The Cadle Company; and The Cadle Company II, Inc., Appellants v. Gasbusters Production I Limited Partnership; and FL-Gasbusters, Inc., Appellees
The doctrine of res judicata serves to preclude relitigation of claims which have been previously adjudicated. The issue we must decide in this case is whether the Lawrence Circuit Court erred in granting summary judgment in favor of Gasbusters Production I Limited Partnership and its general partner, FL-Gasbusters, Inc. (hereinafter jointly “Gasbusters”), and against The Cadle Company (“Cadle”) as a result of a bankruptcy judgment. We hold that the trial court did not err and therefore affirm its judgment.
I. Factual and Procedural Background.
In 2002, C. Lester Paul and Margaret S. Paul, individually and on behalf of a number of corporate entities, initiated this action in Lawrence Circuit Court against Gasbusters, which action was designated No. 02-CI-00274. The corporate entities were stated as Delstar Resources, Inc., a Nevada corporation; Delstar Resources, Inc. (KY), an administratively dissolved Kentucky corporation; Bluegrass Drilling Corporation, Inc., a Kentucky corporation; and Delta Gas Corporation, Inc., a Georgia corporation. In addition, The Viking Group, Inc., included in the caption and body of the Complaint, was stated to be a sole proprietorship and assumed name of C. Lester Paul. The Complaint stated six counts:
Count I alleged Gasbusters owed plaintiffs and Bluegrass Drilling certain costs and expenses for labor and services for operating oil and gas wells operated by Gasbusters. The amount claimed due for the years 1996, 1997, and 1998, including interest, was approximately $440,000.
Count II alleged that Gasbusters, the partnership, was incorrectly organized and that the individually named defendants were jointly and severally liable to plaintiffs for the amounts claimed due from Gasbusters.
Count III alleged that plaintiffs and Delstar Resources were the owners of certain oil and gas mineral rights in Lawrence and Martin Counties, which were subject to a 1980 lease to Raymond Burgess. These rights were claimed to be subject to a sublease to Gasbusters, as to which Gasbusters had failed to pay the contracted royalties. The amount claimed was in excess of $50,000.
Count IV alleged that plaintiffs and Delta were the assignees of a 1980 Production Mortgage on oil and gas wells known as the “Robertson Coal Co. Wells Nos. 1 and 3.” The amount claimed due was $180,000. Count IV also alleged plaintiffs and Delta were the assignees of a Mortgage and a Quitclaim and Sublease Agreement dated June 15, 1991, securing payment of a $72,000 mortgage note from Raymond Burgess. Gasbusters was alleged to be liable to pay these amounts.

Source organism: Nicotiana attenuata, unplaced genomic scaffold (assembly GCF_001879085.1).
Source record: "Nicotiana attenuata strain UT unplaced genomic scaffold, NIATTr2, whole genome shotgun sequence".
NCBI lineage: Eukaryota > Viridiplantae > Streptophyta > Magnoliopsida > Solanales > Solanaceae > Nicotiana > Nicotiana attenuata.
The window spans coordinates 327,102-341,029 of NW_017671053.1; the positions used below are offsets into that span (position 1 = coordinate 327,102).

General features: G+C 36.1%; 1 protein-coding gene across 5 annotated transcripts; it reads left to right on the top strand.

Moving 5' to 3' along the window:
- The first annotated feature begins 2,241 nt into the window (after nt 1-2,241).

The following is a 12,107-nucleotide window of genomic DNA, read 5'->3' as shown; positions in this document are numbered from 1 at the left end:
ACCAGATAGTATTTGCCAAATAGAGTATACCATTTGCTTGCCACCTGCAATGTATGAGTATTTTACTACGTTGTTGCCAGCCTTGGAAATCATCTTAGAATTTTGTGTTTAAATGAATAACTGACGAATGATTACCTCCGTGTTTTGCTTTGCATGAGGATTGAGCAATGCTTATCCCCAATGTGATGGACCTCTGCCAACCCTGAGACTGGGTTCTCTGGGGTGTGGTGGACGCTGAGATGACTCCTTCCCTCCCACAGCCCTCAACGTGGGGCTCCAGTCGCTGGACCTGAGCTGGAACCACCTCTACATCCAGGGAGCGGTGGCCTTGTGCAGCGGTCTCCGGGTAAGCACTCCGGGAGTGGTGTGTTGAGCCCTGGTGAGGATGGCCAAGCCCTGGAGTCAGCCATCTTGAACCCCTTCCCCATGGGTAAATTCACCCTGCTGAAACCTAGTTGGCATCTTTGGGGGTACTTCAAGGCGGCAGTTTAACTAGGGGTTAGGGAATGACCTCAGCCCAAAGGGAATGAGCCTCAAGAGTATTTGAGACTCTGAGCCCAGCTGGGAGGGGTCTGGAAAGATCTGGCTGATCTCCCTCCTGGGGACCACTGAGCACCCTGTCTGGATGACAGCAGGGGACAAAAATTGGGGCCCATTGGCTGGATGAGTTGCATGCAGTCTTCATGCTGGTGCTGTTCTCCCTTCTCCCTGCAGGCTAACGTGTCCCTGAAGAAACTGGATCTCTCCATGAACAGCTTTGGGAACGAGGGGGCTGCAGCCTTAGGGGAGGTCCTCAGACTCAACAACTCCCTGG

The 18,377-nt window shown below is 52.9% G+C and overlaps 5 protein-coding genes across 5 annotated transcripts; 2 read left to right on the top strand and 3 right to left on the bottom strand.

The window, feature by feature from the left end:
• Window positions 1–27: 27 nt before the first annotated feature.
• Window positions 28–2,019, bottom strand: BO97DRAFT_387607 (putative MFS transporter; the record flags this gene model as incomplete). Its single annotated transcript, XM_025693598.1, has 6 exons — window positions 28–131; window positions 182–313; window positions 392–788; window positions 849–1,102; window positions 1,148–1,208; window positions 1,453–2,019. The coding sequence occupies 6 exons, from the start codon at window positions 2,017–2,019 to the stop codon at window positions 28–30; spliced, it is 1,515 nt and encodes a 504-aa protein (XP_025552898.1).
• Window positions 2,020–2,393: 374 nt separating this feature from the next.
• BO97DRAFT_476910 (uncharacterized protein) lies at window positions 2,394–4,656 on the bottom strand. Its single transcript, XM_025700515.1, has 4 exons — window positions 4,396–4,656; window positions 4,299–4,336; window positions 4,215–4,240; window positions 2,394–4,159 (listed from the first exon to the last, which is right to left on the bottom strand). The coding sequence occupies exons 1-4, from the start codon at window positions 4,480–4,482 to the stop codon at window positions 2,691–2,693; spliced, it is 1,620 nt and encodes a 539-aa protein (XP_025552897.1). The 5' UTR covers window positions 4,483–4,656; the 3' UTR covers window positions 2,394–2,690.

Count V alleged that C. Lester Paul was the assignee from Appalachian Natural Gas Corp. and Raymond Burgess of all claims and causes of action under another Lawrence Circuit Court action, docket no. 94-CI-00144, Appalachian Natural Gas Corp. and Raymond Burgess v. William J. M. Polan, Gasbusters, Inc., and Gasbusters Limited Partnership. The judgment sought under this other action was $350,000.
Count VI alleged that Gasbusters had erroneously received a royalty payment from Dominion Field Services, LLC, for production on well meter No. 824440.
In 2004, the Pauls, as Debtors, filed a Chapter 7 bankruptcy in the Western District of Kentucky. Both Cadle and The Cadle Company, II (“Cadle II”) were listed on the Debtors' Petition for Relief as creditors and were participating parties in the Pauls' bankruptcy action. In May 2005, the bankruptcy court approved the Bankruptcy Trustee's sale to Cadle of the Pauls' interests in the Lawrence Circuit Court Civil Action No. 02-CI-00274, the present action. Cadle was then substituted as a party plaintiff in the Lawrence Circuit Court Action by Order entered in August 2005.1 The Lawrence Circuit Court action lay dormant while the parties and their counsel shifted their focus to litigating various claims in the federal courts.
In the bankruptcy proceeding, Gasbusters filed a proof of claim. Initially, the Trustee objected on the basis that the claim was unliquidated. Gasbusters then filed an amended proof of claim which liquidated the amounts claimed. The Trustee later withdrew his objection, but Cadle II, which had purchased substantially all of the Pauls' bankruptcy estate, objected. One of Cadle II's objections was that certain expenses and other offset items were to be taken into account to reduce the amount of the claim. In supplemental answers to Gasbusters' Interrogatories, which were filed in September 2008, Cadle II described these offsets, as follows:
INTERROGATORY NO. 5: Do you object to the allowance of Gasbusters' amended proof of claim filed herin. [?][sic] If so, please explain as fully and completely as possible the factual basis for your contention including the proper dollar amount of such claim and how that amount was calculated. Identify all persons with knowledge of such facts and all relevant documents.